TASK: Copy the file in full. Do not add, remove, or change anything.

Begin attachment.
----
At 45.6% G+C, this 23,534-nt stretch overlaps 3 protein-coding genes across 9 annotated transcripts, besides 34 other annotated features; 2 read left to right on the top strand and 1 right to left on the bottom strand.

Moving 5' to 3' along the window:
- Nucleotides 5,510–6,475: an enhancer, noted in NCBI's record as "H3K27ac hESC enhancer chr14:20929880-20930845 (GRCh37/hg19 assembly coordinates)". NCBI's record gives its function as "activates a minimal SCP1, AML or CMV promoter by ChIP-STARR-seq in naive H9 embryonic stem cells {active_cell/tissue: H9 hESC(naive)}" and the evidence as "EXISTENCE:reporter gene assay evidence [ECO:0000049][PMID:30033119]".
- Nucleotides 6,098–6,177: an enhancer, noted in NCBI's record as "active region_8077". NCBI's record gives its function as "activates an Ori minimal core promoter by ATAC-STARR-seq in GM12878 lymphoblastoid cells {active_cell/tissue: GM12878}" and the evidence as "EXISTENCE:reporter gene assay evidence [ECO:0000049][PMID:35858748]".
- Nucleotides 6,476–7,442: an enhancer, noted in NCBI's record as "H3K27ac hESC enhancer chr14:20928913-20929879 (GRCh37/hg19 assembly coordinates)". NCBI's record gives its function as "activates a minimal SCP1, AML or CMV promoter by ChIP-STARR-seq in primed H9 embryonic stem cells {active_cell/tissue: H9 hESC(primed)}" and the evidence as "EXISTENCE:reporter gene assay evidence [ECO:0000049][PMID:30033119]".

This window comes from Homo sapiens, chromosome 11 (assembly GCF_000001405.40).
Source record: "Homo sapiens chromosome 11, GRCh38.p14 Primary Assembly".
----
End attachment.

At 45.6% G+C, this 23,534-nt stretch overlaps 3 protein-coding genes across 9 annotated transcripts, besides 34 other annotated features; 2 read left to right on the top strand and 1 right to left on the bottom strand.

Moving 5' to 3' along the window:
- Nucleotides 5,510–6,475: an enhancer, noted in NCBI's record as "H3K27ac hESC enhancer chr14:20929880-20930845 (GRCh37/hg19 assembly coordinates)". NCBI's record gives its function as "activates a minimal SCP1, AML or CMV promoter by ChIP-STARR-seq in naive H9 embryonic stem cells {active_cell/tissue: H9 hESC(naive)}" and the evidence as "EXISTENCE:reporter gene assay evidence [ECO:0000049][PMID:30033119]".
- Nucleotides 6,098–6,177: an enhancer, noted in NCBI's record as "active region_8077". NCBI's record gives its function as "activates an Ori minimal core promoter by ATAC-STARR-seq in GM12878 lymphoblastoid cells {active_cell/tissue: GM12878}" and the evidence as "EXISTENCE:reporter gene assay evidence [ECO:0000049][PMID:35858748]".
- Nucleotides 6,476–7,442: an enhancer, noted in NCBI's record as "H3K27ac hESC enhancer chr14:20928913-20929879 (GRCh37/hg19 assembly coordinates)". NCBI's record gives its function as "activates a minimal SCP1, AML or CMV promoter by ChIP-STARR-seq in primed H9 embryonic stem cells {active_cell/tissue: H9 hESC(primed)}" and the evidence as "EXISTENCE:reporter gene assay evidence [ECO:0000049][PMID:30033119]".

This window comes from Homo sapiens, chromosome 11 (assembly GCF_000001405.40).
Source record: "Homo sapiens chromosome 11, GRCh38.p14 Primary Assembly".